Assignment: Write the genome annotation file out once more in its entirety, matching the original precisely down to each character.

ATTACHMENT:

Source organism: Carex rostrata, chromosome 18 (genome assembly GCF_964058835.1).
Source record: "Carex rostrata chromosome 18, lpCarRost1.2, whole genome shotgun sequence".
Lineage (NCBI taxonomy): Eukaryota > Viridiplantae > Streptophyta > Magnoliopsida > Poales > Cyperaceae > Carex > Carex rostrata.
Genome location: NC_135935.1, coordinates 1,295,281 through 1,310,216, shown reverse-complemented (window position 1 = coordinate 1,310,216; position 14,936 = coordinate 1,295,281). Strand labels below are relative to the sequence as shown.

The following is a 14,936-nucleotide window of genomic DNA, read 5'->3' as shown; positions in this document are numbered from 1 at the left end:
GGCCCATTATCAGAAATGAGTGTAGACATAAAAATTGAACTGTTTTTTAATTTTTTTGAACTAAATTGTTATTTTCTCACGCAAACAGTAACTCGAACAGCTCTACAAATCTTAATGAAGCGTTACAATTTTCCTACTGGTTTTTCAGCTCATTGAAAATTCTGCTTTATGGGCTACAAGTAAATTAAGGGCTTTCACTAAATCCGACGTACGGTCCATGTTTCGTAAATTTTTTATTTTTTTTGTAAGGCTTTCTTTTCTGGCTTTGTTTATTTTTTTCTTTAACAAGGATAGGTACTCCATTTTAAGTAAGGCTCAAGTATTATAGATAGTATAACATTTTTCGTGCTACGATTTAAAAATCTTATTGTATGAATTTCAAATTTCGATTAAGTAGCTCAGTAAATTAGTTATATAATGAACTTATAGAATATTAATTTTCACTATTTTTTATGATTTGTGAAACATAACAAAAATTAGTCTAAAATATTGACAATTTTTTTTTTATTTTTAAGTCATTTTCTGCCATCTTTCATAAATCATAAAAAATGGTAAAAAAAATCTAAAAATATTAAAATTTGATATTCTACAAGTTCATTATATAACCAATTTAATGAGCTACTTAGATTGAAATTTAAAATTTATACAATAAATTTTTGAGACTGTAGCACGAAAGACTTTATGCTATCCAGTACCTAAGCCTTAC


Source organism: Carex rostrata, chromosome 18 (genome assembly GCF_964058835.1).
Source record: "Carex rostrata chromosome 18, lpCarRost1.2, whole genome shotgun sequence".
Lineage (NCBI taxonomy): Eukaryota > Viridiplantae > Streptophyta > Magnoliopsida > Poales > Cyperaceae > Carex > Carex rostrata.
Genome location: NC_135935.1, coordinates 1,295,281 through 1,310,216, shown reverse-complemented (window position 1 = coordinate 1,310,216; position 14,936 = coordinate 1,295,281). Strand labels below are relative to the sequence as shown.

The following is a 14,936-nucleotide window of genomic DNA, read 5'->3' as shown; positions in this document are numbered from 1 at the left end:
GGCCCATTATCAGAAATGAGTGTAGACATAAAAATTGAACTGTTTTTTAATTTTTTTGAACTAAATTGTTATTTTCTCACGCAAACAGTAACTCGAACAGCTCTACAAATCTTAATGAAGCGTTACAATTTTCCTACTGGTTTTTCAGCTCATTGAAAATTCTGCTTTATGGGCTACAAGTAAATTAAGGGCTTTCACTAAATCCGACGTACGGTCCATGTTTCGTAAATTTTTTATTTTTTTTGTAAGGCTTTCTTTTCTGGCTTTGTTTATTTTTTTCTTTAACAAGGATAGGTACTCCATTTTAAGTAAGGCTCAAGTATTATAGATAGTATAACATTTTTCGTGCTACGATTTAAAAATCTTATTGTATGAATTTCAAATTTCGATTAAGTAGCTCAGTAAATTAGTTATATAATGAACTTATAGAATATTAATTTTCACTATTTTTTATGATTTGTGAAACATAACAAAAATTAGTCTAAAATATTGACAATTTTTTTTTTATTTTTAAGTCATTTTCTGCCATCTTTCATAAATCATAAAAAATGGTAAAAAAAATCTAAAAATATTAAAATTTGATATTCTACAAGTTCATTATATAACCAATTTAATGAGCTACTTAGATTGAAATTTAAAATTTATACAATAAATTTTTGAGACTGTAGCACGAAAGACTTTATGCTATCCAGTACCTAAGCCTTAC